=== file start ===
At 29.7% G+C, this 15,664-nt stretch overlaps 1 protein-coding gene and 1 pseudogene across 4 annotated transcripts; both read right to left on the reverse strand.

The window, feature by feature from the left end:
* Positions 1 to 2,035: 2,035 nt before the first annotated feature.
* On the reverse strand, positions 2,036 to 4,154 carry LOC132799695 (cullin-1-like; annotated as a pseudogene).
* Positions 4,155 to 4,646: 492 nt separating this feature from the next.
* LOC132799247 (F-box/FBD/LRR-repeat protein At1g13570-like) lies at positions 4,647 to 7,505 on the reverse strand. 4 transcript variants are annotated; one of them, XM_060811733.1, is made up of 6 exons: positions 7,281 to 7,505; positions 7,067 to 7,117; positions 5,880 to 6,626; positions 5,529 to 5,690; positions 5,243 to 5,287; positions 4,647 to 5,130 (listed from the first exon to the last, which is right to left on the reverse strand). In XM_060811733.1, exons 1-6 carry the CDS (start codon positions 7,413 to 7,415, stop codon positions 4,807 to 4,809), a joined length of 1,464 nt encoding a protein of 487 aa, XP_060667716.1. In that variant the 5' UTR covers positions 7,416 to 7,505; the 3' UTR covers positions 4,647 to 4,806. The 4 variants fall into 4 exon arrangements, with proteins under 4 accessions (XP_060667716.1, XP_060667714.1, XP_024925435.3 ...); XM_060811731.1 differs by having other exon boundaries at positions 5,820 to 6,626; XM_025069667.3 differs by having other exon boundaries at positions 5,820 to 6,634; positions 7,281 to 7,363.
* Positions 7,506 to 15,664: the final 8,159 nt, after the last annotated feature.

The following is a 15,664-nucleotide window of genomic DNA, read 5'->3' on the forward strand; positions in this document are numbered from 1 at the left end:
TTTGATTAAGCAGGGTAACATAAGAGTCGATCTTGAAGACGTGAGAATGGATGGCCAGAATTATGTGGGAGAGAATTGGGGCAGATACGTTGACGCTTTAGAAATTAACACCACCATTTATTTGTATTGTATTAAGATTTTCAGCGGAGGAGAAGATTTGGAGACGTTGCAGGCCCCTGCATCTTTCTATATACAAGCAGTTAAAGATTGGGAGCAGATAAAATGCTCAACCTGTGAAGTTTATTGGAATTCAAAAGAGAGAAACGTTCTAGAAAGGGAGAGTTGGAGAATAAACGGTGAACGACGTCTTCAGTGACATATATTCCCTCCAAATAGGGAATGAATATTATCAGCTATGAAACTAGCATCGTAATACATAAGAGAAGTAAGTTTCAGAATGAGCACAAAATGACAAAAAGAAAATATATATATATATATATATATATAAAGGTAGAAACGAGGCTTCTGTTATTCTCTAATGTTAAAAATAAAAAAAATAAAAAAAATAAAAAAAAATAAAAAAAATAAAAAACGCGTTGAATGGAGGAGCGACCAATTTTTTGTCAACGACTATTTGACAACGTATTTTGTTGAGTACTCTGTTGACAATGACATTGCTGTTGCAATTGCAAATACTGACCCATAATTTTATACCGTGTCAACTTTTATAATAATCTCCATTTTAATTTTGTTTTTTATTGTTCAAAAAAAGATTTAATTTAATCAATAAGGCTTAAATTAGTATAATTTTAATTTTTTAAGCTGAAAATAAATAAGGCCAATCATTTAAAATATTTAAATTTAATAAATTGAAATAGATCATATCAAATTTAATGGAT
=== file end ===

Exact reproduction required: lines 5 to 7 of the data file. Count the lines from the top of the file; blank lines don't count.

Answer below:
* Positions 4,155 to 4,646: 492 nt separating this feature from the next.
* LOC132799247 (F-box/FBD/LRR-repeat protein At1g13570-like) lies at positions 4,647 to 7,505 on the reverse strand. 4 transcript variants are annotated; one of them, XM_060811733.1, is made up of 6 exons: positions 7,281 to 7,505; positions 7,067 to 7,117; positions 5,880 to 6,626; positions 5,529 to 5,690; positions 5,243 to 5,287; positions 4,647 to 5,130 (listed from the first exon to the last, which is right to left on the reverse strand). In XM_060811733.1, exons 1-6 carry the CDS (start codon positions 7,413 to 7,415, stop codon positions 4,807 to 4,809), a joined length of 1,464 nt encoding a protein of 487 aa, XP_060667716.1. In that variant the 5' UTR covers positions 7,416 to 7,505; the 3' UTR covers positions 4,647 to 4,806. The 4 variants fall into 4 exon arrangements, with proteins under 4 accessions (XP_060667716.1, XP_060667714.1, XP_024925435.3 ...); XM_060811731.1 differs by having other exon boundaries at positions 5,820 to 6,626; XM_025069667.3 differs by having other exon boundaries at positions 5,820 to 6,634; positions 7,281 to 7,363.
* Positions 7,506 to 15,664: the final 8,159 nt, after the last annotated feature.